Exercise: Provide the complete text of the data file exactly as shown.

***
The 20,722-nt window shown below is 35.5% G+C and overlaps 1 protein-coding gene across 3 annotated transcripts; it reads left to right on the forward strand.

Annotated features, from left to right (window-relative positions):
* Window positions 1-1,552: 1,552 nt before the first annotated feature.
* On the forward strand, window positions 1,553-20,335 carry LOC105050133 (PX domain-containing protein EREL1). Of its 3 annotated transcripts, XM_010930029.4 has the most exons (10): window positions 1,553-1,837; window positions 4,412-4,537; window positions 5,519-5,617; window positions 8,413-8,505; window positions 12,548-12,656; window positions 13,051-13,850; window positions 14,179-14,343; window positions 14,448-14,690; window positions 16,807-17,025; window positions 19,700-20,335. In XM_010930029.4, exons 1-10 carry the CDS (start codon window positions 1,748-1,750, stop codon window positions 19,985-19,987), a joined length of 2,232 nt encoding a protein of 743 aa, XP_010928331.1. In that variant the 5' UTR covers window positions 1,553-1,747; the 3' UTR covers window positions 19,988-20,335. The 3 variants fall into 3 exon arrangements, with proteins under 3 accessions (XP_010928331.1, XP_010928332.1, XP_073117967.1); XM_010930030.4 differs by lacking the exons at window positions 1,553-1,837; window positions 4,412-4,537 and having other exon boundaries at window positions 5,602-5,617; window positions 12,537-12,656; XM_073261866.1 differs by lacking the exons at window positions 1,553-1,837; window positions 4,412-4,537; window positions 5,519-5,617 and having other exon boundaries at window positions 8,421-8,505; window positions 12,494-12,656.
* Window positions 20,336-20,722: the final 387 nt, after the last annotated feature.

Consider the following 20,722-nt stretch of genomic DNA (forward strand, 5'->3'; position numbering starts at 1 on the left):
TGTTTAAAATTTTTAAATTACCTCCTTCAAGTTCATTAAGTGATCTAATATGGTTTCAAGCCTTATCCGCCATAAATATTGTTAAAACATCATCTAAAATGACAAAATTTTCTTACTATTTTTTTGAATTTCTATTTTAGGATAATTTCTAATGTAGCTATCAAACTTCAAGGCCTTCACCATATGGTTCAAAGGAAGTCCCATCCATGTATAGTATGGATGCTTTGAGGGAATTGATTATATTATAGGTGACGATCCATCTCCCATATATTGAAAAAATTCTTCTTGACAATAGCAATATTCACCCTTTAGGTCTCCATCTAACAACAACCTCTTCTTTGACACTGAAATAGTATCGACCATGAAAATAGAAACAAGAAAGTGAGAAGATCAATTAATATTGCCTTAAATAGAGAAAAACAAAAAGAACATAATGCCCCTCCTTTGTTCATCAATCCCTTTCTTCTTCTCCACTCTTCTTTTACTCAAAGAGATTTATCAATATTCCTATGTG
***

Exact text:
The 20,722-nt window shown below is 35.5% G+C and overlaps 1 protein-coding gene across 3 annotated transcripts; it reads left to right on the forward strand.

Annotated features, from left to right (window-relative positions):
* Window positions 1-1,552: 1,552 nt before the first annotated feature.
* On the forward strand, window positions 1,553-20,335 carry LOC105050133 (PX domain-containing protein EREL1). Of its 3 annotated transcripts, XM_010930029.4 has the most exons (10): window positions 1,553-1,837; window positions 4,412-4,537; window positions 5,519-5,617; window positions 8,413-8,505; window positions 12,548-12,656; window positions 13,051-13,850; window positions 14,179-14,343; window positions 14,448-14,690; window positions 16,807-17,025; window positions 19,700-20,335. In XM_010930029.4, exons 1-10 carry the CDS (start codon window positions 1,748-1,750, stop codon window positions 19,985-19,987), a joined length of 2,232 nt encoding a protein of 743 aa, XP_010928331.1. In that variant the 5' UTR covers window positions 1,553-1,747; the 3' UTR covers window positions 19,988-20,335. The 3 variants fall into 3 exon arrangements, with proteins under 3 accessions (XP_010928331.1, XP_010928332.1, XP_073117967.1); XM_010930030.4 differs by lacking the exons at window positions 1,553-1,837; window positions 4,412-4,537 and having other exon boundaries at window positions 5,602-5,617; window positions 12,537-12,656; XM_073261866.1 differs by lacking the exons at window positions 1,553-1,837; window positions 4,412-4,537; window positions 5,519-5,617 and having other exon boundaries at window positions 8,421-8,505; window positions 12,494-12,656.
* Window positions 20,336-20,722: the final 387 nt, after the last annotated feature.

Consider the following 20,722-nt stretch of genomic DNA (forward strand, 5'->3'; position numbering starts at 1 on the left):
TGTTTAAAATTTTTAAATTACCTCCTTCAAGTTCATTAAGTGATCTAATATGGTTTCAAGCCTTATCCGCCATAAATATTGTTAAAACATCATCTAAAATGACAAAATTTTCTTACTATTTTTTTGAATTTCTATTTTAGGATAATTTCTAATGTAGCTATCAAACTTCAAGGCCTTCACCATATGGTTCAAAGGAAGTCCCATCCATGTATAGTATGGATGCTTTGAGGGAATTGATTATATTATAGGTGACGATCCATCTCCCATATATTGAAAAAATTCTTCTTGACAATAGCAATATTCACCCTTTAGGTCTCCATCTAACAACAACCTCTTCTTTGACACTGAAATAGTATCGACCATGAAAATAGAAACAAGAAAGTGAGAAGATCAATTAATATTGCCTTAAATAGAGAAAAACAAAAAGAACATAATGCCCCTCCTTTGTTCATCAATCCCTTTCTTCTTCTCCACTCTTCTTTTACTCAAAGAGATTTATCAATATTCCTATGTG